measuring device that is capable not only of placing people (or objects) in their rank order on a characteristic but can also measure the differences between
them in regard to that characteristic.
Multivariate Analysis: a statistical analysis of the simultaneous relationship
among three or more variables.
Nominal: (measurement) a measurement that simply classifies elements into two
or more mutually exclusive categories, indicating that elements are qualitatively
different but not giving order or magnitude; a measurement in which objects,
events, or processes are assigned to categories having no inherent order; the
level of measurement whose only requirement is that each observation falls in
one, and only one, measurement category; also referred to as categorical
measurement; it is the lowest level of measurement.
Null (Research) Hypothesis: a statement concerning one or more parameter(s)
that is subjected to a statistical test; a statement that there is no relationship
between the two variables of interest; the belief that any apparent relationship
between or among variables in one or more research samples has been caused
by sampling error; the hypothesis that is tested when seeking to gain statistical
support for a one-tailed or two-tailed research hypothesis.
One-tailed Research Hypothesis: a form of research hypothesis in which the
researcher predicts that a statistically significant relationship between variables
will be found and also predicts the direction of that relationship.
Ordinal: (measurement) a measurement that classifies and ranks elements or
scores; a procedure that is capable of rank ordering individuals (or objects) on a
particular characteristic but that cannot distinguish how different each is from the
others; a measurement in which objects, events, or processes are assigned to
ordered categories; the level of measurement above nominal but below interval;
the data represent at least ordinal scale measurement if each observation falls
into one, and only one, category and if observation categories can be rank
ordered.
Outcome Variable: the variable whose values can be predicted by values of the
predicator value; sometimes called the criterion variable.
Parameters: a characteristic of a population determined from observations on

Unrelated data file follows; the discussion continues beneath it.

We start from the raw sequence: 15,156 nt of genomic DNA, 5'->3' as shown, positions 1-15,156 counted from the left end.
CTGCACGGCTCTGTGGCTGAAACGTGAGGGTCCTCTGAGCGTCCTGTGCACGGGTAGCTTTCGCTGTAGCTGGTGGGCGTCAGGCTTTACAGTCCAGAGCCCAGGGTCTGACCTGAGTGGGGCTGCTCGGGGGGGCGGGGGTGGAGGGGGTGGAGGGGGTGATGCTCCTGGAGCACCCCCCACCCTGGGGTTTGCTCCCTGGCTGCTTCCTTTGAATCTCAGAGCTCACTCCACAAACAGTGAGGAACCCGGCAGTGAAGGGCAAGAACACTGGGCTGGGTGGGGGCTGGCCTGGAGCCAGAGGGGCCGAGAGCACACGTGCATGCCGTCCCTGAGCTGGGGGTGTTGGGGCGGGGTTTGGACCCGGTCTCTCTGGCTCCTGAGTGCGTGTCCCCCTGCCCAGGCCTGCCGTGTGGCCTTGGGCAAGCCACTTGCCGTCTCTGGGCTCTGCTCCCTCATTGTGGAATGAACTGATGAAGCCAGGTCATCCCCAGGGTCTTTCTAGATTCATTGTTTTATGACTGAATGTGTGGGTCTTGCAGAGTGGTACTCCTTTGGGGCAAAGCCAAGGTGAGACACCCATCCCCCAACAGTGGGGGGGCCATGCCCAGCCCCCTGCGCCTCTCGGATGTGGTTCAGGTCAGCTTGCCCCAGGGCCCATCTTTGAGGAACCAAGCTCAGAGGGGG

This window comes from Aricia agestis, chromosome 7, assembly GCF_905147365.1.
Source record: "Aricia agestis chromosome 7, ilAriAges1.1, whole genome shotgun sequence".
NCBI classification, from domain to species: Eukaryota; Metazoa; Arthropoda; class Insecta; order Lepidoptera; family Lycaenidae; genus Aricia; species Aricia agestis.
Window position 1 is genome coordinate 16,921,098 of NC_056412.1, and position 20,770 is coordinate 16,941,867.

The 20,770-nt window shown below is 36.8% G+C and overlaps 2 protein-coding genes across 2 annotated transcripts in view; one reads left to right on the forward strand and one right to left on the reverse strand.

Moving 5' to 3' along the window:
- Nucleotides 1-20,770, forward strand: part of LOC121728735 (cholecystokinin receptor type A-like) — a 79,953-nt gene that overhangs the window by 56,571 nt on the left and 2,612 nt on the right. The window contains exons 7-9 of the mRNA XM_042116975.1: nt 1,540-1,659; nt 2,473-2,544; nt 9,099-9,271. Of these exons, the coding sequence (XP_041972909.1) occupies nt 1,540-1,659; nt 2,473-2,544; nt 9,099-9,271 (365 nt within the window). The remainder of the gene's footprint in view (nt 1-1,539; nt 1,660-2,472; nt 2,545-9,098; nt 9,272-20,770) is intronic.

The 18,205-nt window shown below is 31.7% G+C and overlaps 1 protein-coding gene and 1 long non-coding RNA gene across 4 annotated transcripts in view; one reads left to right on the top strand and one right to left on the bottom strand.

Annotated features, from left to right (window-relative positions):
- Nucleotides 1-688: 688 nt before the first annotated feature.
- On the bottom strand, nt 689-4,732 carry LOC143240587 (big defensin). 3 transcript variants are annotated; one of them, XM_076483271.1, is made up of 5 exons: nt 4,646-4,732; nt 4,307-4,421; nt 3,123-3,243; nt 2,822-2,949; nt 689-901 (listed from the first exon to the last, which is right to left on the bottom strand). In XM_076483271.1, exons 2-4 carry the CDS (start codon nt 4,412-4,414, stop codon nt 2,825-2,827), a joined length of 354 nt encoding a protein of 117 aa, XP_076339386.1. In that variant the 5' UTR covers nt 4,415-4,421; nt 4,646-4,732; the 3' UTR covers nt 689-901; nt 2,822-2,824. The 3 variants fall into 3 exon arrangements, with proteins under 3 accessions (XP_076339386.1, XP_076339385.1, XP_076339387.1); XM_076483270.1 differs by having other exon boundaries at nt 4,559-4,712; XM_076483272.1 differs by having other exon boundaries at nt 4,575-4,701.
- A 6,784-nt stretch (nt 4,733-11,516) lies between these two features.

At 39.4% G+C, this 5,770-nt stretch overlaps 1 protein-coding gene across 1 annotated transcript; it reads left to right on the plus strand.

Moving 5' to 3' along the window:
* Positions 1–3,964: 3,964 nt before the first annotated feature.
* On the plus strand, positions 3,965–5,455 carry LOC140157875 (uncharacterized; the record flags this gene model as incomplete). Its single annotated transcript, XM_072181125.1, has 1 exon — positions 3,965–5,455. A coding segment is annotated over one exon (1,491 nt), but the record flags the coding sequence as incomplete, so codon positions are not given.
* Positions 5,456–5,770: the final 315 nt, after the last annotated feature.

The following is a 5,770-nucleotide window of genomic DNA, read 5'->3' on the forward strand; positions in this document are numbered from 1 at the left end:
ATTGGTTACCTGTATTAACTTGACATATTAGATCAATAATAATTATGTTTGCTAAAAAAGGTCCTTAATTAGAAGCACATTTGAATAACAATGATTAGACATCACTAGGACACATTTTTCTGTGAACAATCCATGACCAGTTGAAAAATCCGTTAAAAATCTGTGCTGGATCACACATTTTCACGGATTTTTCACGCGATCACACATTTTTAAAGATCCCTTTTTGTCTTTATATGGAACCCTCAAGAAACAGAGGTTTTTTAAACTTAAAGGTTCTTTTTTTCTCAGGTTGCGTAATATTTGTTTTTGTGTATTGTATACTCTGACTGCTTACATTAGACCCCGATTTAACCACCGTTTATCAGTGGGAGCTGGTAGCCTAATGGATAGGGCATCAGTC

every member of the population; population parameters of interest to us include
the mean, range, median, standard deviation, and many others; also a
characteristic of a mathematical relation whose value must be specified before
the expression can be evaluated; a measure computed from all observations in a
population.
Population (Distribution): a distribution of all the scores in a population; a
collection of all observations identifiable by a set of rules; a designated part of a universe from which a sample is drawn; the complete group of potential
observations.
Predicator Variable: the variable that, it is believed, allows us to improve our
ability to predict values of the outcome variable.
Ratio: (measurement) a measurement that, in addition to containing equal units,
also establishes an absolute zero point within the scale; a measurement in which
objects, events, or processes are assigned to ordered categories that are
separated with equal intervals, and where the zero point is not arbitrary; the
highest level of measurement; it is reached only when observation falls in one,
and only one, category; when observation categories can be ordered; when there
are equal intervals between adjacent categories on the measurement scale; and
when a value of zero represents a zero quantity of the variable being measured.
Reliability: the consistency of a measurement instrument.
Research Hypothesis: a prediction of the relationship between two or more
variables; when using one-tailed or two-tailed research hypotheses, the
hypothesis to be supported if the null hypothesis rejected; also called the
alternative hypothesis.
Two-tailed Research Hypothesis: a form of research hypothesis in which the
researcher predicts that a statistically significant relationship between variables
will be found but does not predict the direction of that relationship.
Univariate Analyses: statistical analysis of the distribution of values of a single
variable.
Validity: the degree to which a measurement instrument accurately measures
what it is supposed to measure.
Variable: a characteristic that takes on different values; any attribute whose
value, or level, can change; any characteristic (or a person, object, or situation)
that can change value or kind from observation to observation.
Chapter 2 – Frequency Distributions and Graphs
Absolute Frequency Distribution: a table that displays the frequencies for